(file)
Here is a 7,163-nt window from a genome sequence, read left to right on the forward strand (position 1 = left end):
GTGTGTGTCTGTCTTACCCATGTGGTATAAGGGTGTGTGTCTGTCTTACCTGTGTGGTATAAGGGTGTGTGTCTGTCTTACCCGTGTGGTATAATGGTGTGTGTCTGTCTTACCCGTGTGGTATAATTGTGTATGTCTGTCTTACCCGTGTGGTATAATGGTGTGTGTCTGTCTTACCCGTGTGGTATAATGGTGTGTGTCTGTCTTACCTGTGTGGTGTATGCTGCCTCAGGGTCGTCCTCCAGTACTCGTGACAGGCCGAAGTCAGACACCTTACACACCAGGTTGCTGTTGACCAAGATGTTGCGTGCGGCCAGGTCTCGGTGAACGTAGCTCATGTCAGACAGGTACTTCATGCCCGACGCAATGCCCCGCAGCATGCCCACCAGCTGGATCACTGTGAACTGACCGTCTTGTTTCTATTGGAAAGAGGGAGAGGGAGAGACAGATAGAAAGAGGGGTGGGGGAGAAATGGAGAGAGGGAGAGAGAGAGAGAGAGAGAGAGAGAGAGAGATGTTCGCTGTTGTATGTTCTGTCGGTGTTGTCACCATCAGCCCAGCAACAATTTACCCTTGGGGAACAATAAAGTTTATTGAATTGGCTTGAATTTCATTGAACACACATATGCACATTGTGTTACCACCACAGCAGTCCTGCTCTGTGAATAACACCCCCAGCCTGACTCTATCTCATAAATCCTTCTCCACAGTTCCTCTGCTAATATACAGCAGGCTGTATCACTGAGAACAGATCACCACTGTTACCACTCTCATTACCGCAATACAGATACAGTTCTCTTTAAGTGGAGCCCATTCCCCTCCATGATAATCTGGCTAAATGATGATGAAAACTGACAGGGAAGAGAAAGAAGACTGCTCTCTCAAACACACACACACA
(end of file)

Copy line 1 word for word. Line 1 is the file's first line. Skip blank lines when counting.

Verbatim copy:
Here is a 7,163-nt window from a genome sequence, read left to right on the forward strand (position 1 = left end):